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Adding custom error messages to Joi js validation

Joi is a powerful JavaScript validation library. You can use it to validate the input you receive to your API, among other uses.

While it comes pretty good error messages out of the box, let’s see some ways to customize them.

You can test any of the examples below using Joi’s playground.

Adding custom labels

Let’s define a schema that accepts a matrix 2D array field.

Joi.object({
  matrix: Joi.array().items(Joi.array().items(Joi.number()))
})

The following object wouldn’t pass validation because it has a string a among its elements.

{ 
 matrix: [[0, 1, 2], ['a', 1, 2]]
}

By default, Joi returns the following error message:

Validation Error: "matrix[1][0]" must be a number

The error message includes the full path of the invalid value. The top-most key is matrix. Then, each array element is identified by its array index, starting from 0.

We can override the default key with label:

Joi.object({
  matrix: Joi.array().items(
    Joi.array().items(Joi.number().label("matrix value"))
  ),
});
Validation Error: "matrix value" must be a number

We can do the same for any key. Or even specify labels for each array element.

For example, let’s add a label for the elements passed to the matrix array.

Joi.object({
  matrix: Joi.array().items(
    Joi.array().items(Joi.number()).label("matrix row")
  ),
});

Now, the error message will be::

{ 
 matrix: [[0, 1, 2], 'a'],
}
Validation Error: "matrix row" must be an array

Return the key name instead of full path in error messages

Let’s define the following deeply nested schema:

const schema = Joi.object({
  a: {
    b: {
      c: {
        d: {
          e: Joi.number(),
        },
      },
    },
  },
});

Validating the following object, yields the error message:

const obj = {
  a: {
    b: {
      c: {
        d: {
          e: "a",
        },
      },
    },
  },
};
Validation Error: "a.b.c.d.e" must be a number

See the faulty field is identified with its full path in the object.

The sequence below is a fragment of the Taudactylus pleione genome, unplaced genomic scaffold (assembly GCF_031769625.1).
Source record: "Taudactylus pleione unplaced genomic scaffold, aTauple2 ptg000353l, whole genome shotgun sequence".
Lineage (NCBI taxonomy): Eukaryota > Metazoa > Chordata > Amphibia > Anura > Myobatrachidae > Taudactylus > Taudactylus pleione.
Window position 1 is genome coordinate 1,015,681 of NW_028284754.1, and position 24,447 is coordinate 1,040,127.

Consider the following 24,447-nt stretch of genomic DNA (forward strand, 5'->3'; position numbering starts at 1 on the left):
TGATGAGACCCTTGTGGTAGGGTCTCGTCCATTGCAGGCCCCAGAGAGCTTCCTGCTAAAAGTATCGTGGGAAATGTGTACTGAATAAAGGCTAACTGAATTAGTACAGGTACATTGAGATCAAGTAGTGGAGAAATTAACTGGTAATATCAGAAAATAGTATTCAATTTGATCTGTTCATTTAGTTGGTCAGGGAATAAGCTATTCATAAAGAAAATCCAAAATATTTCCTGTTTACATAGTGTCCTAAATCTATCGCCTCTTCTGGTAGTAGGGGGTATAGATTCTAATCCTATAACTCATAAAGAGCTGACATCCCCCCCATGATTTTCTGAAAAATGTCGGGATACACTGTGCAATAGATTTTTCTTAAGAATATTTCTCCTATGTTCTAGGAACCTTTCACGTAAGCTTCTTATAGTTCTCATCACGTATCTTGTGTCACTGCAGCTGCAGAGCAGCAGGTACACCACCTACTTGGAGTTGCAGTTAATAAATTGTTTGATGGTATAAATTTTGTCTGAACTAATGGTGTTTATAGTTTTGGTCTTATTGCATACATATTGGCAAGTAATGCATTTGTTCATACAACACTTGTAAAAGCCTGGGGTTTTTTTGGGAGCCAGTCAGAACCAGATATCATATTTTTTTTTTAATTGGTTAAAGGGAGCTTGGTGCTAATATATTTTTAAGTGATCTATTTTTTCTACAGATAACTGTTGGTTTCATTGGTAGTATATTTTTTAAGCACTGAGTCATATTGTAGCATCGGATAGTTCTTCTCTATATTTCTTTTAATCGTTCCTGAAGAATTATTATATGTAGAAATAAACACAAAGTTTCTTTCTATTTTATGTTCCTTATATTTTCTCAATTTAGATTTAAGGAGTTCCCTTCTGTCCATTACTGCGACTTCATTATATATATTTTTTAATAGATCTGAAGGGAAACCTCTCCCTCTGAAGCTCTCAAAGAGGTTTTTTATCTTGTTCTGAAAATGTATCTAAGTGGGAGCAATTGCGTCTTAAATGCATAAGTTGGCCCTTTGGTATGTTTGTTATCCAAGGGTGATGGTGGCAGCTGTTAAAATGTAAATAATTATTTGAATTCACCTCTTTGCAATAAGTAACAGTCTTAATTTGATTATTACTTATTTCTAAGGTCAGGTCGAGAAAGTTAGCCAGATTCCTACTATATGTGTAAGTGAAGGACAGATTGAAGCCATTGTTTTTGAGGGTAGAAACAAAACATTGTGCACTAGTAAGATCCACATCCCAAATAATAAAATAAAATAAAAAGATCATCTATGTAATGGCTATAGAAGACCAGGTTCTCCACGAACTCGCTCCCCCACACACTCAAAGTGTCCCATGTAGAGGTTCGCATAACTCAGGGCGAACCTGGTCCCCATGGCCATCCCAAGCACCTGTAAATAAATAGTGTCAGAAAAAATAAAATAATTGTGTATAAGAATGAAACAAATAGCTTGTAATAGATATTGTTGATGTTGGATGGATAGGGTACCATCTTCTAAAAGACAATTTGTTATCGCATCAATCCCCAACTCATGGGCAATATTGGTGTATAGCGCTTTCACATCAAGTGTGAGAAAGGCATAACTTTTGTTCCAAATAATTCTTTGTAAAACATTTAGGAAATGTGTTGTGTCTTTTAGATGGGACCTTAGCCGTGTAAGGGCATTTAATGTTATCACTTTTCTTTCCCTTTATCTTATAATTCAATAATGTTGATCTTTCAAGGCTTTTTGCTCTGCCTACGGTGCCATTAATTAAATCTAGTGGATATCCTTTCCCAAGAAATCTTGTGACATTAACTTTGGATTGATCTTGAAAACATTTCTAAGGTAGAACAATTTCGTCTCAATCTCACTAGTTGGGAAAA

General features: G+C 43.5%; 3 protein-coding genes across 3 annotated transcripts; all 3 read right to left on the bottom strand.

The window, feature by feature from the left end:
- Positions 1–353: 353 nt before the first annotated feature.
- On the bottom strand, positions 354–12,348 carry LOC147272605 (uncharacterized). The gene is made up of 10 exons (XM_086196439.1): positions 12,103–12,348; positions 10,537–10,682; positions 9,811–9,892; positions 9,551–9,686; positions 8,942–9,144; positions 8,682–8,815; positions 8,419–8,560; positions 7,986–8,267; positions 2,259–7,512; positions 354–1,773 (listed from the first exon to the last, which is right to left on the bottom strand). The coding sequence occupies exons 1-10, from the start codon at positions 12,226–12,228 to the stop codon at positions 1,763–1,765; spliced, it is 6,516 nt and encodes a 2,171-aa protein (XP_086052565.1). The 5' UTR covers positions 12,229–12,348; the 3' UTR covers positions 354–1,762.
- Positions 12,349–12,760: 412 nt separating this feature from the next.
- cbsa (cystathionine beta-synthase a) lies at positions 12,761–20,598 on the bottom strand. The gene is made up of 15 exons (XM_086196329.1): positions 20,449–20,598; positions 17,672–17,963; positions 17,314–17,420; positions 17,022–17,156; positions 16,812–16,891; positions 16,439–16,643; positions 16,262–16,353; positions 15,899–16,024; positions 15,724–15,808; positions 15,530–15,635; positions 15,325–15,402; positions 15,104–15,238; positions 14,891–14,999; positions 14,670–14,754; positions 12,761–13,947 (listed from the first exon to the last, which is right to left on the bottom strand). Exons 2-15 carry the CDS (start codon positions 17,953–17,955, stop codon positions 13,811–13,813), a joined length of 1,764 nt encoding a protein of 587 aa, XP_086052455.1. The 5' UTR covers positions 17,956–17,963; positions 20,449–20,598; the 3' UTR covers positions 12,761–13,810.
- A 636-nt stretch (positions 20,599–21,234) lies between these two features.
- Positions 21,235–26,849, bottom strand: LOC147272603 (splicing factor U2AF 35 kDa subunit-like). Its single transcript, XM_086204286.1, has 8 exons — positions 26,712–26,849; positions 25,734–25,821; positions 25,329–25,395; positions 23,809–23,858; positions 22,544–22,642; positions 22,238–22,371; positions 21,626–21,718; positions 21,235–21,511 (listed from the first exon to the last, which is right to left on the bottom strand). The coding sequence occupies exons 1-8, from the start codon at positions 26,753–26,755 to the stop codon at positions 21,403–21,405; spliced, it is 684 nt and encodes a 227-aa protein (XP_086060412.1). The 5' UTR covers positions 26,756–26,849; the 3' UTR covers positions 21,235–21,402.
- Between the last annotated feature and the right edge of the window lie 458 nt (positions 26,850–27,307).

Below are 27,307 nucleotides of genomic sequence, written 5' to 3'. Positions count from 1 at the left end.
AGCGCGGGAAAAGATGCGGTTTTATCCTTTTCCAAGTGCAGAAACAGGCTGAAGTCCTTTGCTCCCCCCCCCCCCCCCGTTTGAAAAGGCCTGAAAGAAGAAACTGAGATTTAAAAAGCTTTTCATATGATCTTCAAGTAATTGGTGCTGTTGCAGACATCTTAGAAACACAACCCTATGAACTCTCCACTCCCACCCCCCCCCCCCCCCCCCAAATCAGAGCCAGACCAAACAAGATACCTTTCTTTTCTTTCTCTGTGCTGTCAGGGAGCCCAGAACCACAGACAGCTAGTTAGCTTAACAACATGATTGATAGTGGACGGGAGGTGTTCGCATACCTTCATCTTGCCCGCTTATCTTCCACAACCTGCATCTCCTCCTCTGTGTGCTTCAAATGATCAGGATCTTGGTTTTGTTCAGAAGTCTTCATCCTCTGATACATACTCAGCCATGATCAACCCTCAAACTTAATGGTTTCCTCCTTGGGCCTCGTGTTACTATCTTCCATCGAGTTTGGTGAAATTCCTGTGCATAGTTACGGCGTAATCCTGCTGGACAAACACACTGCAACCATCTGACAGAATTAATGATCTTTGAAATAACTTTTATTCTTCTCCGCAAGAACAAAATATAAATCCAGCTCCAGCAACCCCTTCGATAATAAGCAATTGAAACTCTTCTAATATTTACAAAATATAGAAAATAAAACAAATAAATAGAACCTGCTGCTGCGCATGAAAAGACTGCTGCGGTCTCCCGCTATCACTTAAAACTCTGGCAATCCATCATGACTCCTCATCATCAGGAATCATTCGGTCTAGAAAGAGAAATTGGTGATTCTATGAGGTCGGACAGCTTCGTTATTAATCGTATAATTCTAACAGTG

We can tweak this behavior by setting the errors.label option to key. The default value is path.

schema.validate(obj, {errors: {label: 'key'}})
Validation error: "e" must be a number

Additionally, we can delete the quotes that wrap the label with the errors.wrap option:

schema.validate(obj, {errors: {label: 'key', wrap: {label: false}}})
Validation error: e must be a number

See more information about the wrap and label options in the any.validate documentation

Add custom error messages to Joi validation

To pass custom error messages, we first need to identify the associated error type. For example, a numerical field being less than the specified minimum value is associated to a number.min error type.

Once we have identified the error type, we can ask Joi to override the predefined error message with the messages method.

Joi.object({
  age: Joi.number()
    .integer()
    .min(18)
    .messages({ "number.min": "You must be at least 18 years old" }),
});

See the messages method accepts an object where each key corresponds to the error type and the value is the desired error message.

With this configuration, the following object will return the error message:

{ 
 age: 1,
}
Validation Error: You must be at least 18 years old

You can find the full list of error types in Joi’s documentation.

Referencing the values of other fields in error messages

Let’s include the actual field values in the error message. We can do so with Joi’s templating syntax.

Let’s create a schema that requires both a name and age fields.

Joi.object({
  name: Joi.string().required(),
  age: Joi.number()
    .required()
    .messages({ "any.required": "You must tells us your age, {name}" }),
});

If we don’t set the age, Joi will return an error message with the value passed to the name field. See that the field names was wrapped inside {}.

{ 
 name: "John",
}
Validation Error: You must tells us your age, John

You can find more about template syntax in Joi’s documentation.

Referencing fields in deeply nested objects

Let’s modify the schema above by nesting age inside a data field.

Joi.object({
  name: Joi.string().required(),
  data: {
    age: Joi.number()
      .required()
      .messages({ "any.required": "You must tells us your age, {name}" }),
  },
});

Now, let’s pass the following object to validate:

{
  name: "John",
  data: {},
}

We’ll receive a custom error message, but Joi didn’t catch the name this time.

Validation Error: You must tells us your age, 

By default, the key will recognize only siblings of the validated field. In our case, those are all the properties of the data field. To be more specific we have to use Joi references.

A simple solution in our case is to reference the parent of name with relative references:

Joi.object({
  name: Joi.string().required(),
  data: {
    age: Joi.number()
      .required()
      .messages({ "any.required": "You must tells us your age, {...name}" }),
  },
});

See that we’re prepending the field name with three dots: ...name.

This is s similar to the rules of path resolution in the command line. .. references the parent field (default behavior), and . references the current field. We can go higher up the hierarchy by prepending additional dots.

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Tony
Tony
27 days ago

Googling and googling and I ended up here cuz there are no good docs even in joi site, this post crearly stated the things that I needed to know

Thank you very much!